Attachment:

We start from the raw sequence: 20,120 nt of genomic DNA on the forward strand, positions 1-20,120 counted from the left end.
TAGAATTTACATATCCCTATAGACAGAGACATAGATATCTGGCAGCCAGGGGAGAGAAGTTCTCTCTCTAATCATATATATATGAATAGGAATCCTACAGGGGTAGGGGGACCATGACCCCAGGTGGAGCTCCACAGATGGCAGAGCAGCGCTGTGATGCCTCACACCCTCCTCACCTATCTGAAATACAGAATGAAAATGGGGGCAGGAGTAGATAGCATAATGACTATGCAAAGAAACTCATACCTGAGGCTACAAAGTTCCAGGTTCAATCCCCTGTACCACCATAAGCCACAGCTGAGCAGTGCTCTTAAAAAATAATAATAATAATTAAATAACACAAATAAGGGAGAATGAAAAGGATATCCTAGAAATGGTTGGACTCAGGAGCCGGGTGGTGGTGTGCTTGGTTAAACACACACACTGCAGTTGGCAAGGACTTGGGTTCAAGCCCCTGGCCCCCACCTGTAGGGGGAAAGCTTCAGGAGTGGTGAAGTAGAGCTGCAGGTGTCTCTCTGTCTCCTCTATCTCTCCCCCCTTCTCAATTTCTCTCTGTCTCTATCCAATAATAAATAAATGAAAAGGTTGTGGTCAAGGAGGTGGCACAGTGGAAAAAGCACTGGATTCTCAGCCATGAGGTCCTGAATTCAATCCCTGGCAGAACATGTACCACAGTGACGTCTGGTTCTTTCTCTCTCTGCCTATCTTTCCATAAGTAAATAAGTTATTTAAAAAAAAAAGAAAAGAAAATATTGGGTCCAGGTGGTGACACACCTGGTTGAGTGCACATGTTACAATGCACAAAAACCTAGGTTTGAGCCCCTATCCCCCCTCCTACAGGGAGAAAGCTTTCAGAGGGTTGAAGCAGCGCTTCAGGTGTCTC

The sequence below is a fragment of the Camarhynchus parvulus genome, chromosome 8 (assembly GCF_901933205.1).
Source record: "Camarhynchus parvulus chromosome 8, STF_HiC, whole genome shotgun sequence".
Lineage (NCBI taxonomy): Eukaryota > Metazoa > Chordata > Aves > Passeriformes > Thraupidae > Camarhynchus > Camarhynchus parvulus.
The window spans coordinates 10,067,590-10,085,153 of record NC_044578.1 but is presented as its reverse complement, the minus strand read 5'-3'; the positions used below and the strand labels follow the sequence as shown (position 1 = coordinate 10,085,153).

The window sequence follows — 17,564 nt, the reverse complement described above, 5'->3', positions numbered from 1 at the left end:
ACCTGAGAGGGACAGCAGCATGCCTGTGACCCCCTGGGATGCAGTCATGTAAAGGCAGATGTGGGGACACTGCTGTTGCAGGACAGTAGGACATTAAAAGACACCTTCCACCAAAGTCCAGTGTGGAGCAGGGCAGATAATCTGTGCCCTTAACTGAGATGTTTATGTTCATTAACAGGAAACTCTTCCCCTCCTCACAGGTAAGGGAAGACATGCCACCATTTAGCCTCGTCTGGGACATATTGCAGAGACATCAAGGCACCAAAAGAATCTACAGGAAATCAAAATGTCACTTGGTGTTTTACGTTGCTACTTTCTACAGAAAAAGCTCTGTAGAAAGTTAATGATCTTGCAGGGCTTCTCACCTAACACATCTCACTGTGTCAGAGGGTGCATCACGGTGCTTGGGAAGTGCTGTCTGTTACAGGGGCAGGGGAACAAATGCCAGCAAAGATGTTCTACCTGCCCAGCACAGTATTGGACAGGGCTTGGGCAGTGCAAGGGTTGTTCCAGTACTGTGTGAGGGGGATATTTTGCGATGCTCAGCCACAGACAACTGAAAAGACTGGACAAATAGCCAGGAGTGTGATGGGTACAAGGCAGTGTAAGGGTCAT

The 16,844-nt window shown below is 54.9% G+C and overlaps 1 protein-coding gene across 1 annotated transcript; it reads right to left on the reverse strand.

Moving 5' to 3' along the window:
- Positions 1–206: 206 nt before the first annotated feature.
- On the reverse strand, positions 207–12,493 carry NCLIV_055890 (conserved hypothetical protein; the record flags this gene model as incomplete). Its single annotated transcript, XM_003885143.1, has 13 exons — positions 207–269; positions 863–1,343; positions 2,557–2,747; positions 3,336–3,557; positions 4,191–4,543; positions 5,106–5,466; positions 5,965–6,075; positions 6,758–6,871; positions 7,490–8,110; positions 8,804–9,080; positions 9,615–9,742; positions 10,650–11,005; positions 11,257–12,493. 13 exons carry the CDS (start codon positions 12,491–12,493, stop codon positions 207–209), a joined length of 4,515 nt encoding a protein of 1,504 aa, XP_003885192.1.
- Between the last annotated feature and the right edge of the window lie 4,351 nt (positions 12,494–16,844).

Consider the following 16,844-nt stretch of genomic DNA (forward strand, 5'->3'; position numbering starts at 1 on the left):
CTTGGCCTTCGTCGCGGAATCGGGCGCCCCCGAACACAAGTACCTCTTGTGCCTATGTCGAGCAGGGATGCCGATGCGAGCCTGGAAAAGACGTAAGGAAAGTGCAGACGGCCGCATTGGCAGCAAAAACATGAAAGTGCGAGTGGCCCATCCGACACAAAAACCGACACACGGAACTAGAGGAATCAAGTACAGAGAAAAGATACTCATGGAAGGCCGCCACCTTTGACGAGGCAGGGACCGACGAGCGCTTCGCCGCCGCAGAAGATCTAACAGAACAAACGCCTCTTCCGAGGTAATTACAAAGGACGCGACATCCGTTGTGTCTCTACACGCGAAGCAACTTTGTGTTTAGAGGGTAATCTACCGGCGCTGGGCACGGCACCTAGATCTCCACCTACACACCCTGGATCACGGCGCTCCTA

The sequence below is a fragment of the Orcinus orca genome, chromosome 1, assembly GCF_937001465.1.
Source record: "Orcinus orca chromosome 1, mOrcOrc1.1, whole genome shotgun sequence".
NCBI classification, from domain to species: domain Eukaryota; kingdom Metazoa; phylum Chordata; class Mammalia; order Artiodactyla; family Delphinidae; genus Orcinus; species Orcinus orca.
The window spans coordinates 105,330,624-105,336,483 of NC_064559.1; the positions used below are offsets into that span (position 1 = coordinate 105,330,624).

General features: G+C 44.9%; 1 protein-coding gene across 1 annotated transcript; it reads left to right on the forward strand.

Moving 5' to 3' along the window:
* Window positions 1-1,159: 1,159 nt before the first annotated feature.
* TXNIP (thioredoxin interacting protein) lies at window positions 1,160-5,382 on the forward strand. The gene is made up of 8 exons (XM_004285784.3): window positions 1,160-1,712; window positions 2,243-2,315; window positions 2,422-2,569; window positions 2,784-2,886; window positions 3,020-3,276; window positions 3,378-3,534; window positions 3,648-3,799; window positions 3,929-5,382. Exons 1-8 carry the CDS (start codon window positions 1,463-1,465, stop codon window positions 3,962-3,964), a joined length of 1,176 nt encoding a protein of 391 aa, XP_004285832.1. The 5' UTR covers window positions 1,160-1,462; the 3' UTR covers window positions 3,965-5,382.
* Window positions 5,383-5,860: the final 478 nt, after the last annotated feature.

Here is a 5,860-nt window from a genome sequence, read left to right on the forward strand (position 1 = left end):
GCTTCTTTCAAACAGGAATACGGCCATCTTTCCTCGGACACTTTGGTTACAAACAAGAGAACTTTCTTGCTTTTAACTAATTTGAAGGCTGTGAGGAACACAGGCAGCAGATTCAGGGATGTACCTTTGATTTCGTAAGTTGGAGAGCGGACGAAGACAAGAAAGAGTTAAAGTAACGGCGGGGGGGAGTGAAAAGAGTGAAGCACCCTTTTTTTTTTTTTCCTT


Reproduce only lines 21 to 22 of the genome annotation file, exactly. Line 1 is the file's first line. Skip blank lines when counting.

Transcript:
Moving 5' to 3' along the window:
* Window positions 1-1,159: 1,159 nt before the first annotated feature.